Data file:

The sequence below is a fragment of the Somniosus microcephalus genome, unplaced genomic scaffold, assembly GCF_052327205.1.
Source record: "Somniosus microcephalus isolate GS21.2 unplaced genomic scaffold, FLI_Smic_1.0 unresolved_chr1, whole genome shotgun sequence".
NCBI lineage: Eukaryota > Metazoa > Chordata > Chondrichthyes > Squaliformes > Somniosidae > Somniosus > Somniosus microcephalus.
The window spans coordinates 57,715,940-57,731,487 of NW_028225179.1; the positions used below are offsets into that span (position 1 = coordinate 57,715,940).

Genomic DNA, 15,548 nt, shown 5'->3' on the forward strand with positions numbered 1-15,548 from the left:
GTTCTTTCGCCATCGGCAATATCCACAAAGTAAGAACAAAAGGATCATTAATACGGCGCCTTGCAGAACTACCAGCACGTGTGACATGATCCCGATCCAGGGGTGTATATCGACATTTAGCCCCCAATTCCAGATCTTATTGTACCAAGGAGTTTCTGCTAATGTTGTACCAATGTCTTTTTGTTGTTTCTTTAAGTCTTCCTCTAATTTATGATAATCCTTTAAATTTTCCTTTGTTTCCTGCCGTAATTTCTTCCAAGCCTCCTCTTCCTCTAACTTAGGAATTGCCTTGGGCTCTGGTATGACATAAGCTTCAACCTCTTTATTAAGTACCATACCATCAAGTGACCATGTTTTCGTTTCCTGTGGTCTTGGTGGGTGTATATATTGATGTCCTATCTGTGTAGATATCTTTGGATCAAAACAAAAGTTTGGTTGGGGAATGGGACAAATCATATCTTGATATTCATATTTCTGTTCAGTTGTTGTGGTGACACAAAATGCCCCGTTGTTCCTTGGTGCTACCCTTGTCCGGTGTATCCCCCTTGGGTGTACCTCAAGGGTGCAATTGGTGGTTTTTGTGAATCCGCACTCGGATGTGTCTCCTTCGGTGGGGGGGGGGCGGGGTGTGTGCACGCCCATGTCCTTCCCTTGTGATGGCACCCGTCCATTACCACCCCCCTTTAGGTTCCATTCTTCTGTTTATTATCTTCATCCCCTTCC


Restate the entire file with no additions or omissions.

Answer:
The sequence below is a fragment of the Somniosus microcephalus genome, unplaced genomic scaffold, assembly GCF_052327205.1.
Source record: "Somniosus microcephalus isolate GS21.2 unplaced genomic scaffold, FLI_Smic_1.0 unresolved_chr1, whole genome shotgun sequence".
NCBI lineage: Eukaryota > Metazoa > Chordata > Chondrichthyes > Squaliformes > Somniosidae > Somniosus > Somniosus microcephalus.
The window spans coordinates 57,715,940-57,731,487 of NW_028225179.1; the positions used below are offsets into that span (position 1 = coordinate 57,715,940).

Genomic DNA, 15,548 nt, shown 5'->3' on the forward strand with positions numbered 1-15,548 from the left:
GTTCTTTCGCCATCGGCAATATCCACAAAGTAAGAACAAAAGGATCATTAATACGGCGCCTTGCAGAACTACCAGCACGTGTGACATGATCCCGATCCAGGGGTGTATATCGACATTTAGCCCCCAATTCCAGATCTTATTGTACCAAGGAGTTTCTGCTAATGTTGTACCAATGTCTTTTTGTTGTTTCTTTAAGTCTTCCTCTAATTTATGATAATCCTTTAAATTTTCCTTTGTTTCCTGCCGTAATTTCTTCCAAGCCTCCTCTTCCTCTAACTTAGGAATTGCCTTGGGCTCTGGTATGACATAAGCTTCAACCTCTTTATTAAGTACCATACCATCAAGTGACCATGTTTTCGTTTCCTGTGGTCTTGGTGGGTGTATATATTGATGTCCTATCTGTGTAGATATCTTTGGATCAAAACAAAAGTTTGGTTGGGGAATGGGACAAATCATATCTTGATATTCATATTTCTGTTCAGTTGTTGTGGTGACACAAAATGCCCCGTTGTTCCTTGGTGCTACCCTTGTCCGGTGTATCCCCCTTGGGTGTACCTCAAGGGTGCAATTGGTGGTTTTTGTGAATCCGCACTCGGATGTGTCTCCTTCGGTGGGGGGGGGGCGGGGTGTGTGCACGCCCATGTCCTTCCCTTGTGATGGCACCCGTCCATTACCACCCCCCTTTAGGTTCCATTCTTCTGTTTATTATCTTCATCCCCTTCC